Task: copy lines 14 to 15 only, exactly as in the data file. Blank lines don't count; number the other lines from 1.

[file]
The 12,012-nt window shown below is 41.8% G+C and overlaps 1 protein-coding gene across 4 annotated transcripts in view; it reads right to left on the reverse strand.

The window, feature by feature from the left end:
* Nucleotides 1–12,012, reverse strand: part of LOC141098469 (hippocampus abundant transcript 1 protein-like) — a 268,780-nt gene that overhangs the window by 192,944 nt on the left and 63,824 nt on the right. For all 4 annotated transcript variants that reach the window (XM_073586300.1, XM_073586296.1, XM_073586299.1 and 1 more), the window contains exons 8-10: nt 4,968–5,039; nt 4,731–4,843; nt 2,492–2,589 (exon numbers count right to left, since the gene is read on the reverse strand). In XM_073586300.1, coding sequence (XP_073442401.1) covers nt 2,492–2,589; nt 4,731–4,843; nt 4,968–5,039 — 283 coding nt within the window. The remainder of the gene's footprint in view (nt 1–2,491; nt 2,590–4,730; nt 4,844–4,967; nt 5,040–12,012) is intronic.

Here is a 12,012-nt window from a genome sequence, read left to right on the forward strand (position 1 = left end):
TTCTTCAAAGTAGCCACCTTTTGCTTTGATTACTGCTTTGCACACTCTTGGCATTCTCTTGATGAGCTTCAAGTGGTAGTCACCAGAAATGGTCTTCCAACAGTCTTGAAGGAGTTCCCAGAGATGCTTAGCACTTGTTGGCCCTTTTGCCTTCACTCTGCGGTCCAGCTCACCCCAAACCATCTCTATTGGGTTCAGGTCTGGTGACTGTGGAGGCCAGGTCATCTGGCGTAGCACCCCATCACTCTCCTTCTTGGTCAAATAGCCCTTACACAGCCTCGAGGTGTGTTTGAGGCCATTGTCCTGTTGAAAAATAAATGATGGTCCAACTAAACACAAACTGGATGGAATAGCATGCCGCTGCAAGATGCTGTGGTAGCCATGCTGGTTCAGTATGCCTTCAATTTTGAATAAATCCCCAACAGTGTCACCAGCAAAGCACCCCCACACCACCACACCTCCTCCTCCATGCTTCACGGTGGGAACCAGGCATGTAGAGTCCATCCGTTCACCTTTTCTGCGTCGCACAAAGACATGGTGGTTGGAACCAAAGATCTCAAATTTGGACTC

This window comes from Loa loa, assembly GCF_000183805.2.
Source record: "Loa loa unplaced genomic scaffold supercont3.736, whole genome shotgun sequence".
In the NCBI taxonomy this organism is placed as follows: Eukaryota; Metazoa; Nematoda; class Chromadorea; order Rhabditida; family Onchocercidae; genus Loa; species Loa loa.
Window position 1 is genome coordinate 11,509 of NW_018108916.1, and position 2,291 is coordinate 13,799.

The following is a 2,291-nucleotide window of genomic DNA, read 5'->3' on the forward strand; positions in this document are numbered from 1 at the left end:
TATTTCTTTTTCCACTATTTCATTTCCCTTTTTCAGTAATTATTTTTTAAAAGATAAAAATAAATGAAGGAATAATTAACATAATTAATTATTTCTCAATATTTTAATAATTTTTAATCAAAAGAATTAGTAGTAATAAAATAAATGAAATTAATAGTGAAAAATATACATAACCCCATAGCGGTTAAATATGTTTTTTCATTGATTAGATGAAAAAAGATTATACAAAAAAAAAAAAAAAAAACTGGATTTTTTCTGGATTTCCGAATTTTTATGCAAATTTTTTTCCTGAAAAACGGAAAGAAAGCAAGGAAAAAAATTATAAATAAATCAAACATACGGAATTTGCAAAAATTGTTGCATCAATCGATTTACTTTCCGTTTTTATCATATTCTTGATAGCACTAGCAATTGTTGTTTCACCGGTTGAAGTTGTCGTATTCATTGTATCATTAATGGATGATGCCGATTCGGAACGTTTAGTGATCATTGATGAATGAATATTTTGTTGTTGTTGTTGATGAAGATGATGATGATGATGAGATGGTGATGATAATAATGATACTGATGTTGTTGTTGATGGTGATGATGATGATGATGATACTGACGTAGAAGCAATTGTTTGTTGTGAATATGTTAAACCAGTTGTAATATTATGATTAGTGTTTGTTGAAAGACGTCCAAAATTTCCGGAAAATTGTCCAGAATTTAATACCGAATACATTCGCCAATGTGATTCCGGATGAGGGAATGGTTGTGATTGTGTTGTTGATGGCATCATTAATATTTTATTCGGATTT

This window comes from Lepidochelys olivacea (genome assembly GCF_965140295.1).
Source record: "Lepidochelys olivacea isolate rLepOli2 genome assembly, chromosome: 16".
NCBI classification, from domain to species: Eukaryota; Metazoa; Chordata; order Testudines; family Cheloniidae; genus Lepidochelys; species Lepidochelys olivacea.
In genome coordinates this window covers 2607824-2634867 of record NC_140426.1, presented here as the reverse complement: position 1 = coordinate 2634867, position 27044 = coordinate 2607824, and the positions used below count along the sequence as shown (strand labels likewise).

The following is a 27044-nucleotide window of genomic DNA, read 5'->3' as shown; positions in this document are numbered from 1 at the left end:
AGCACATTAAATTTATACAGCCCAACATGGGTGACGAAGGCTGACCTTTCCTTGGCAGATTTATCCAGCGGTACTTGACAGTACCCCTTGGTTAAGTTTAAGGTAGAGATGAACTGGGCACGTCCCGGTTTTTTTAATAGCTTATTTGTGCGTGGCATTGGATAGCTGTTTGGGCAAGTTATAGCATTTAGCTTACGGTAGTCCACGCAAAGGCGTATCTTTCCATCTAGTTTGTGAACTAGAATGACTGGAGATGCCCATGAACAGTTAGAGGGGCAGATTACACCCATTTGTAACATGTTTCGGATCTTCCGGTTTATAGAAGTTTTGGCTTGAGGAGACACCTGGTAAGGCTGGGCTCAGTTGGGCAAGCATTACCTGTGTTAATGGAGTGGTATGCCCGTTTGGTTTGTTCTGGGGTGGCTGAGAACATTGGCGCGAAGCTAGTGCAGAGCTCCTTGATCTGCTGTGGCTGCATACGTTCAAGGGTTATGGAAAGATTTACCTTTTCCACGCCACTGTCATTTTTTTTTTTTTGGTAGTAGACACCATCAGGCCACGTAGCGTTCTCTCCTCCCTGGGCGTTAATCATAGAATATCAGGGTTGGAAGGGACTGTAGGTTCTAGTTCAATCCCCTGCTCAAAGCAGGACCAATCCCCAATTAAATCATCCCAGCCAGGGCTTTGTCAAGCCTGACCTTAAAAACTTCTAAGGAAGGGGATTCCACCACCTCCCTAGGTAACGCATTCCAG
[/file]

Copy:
NCBI classification, from domain to species: Eukaryota; Metazoa; Chordata; order Testudines; family Cheloniidae; genus Lepidochelys; species Lepidochelys olivacea.
In genome coordinates this window covers 2607824-2634867 of record NC_140426.1, presented here as the reverse complement: position 1 = coordinate 2634867, position 27044 = coordinate 2607824, and the positions used below count along the sequence as shown (strand labels likewise).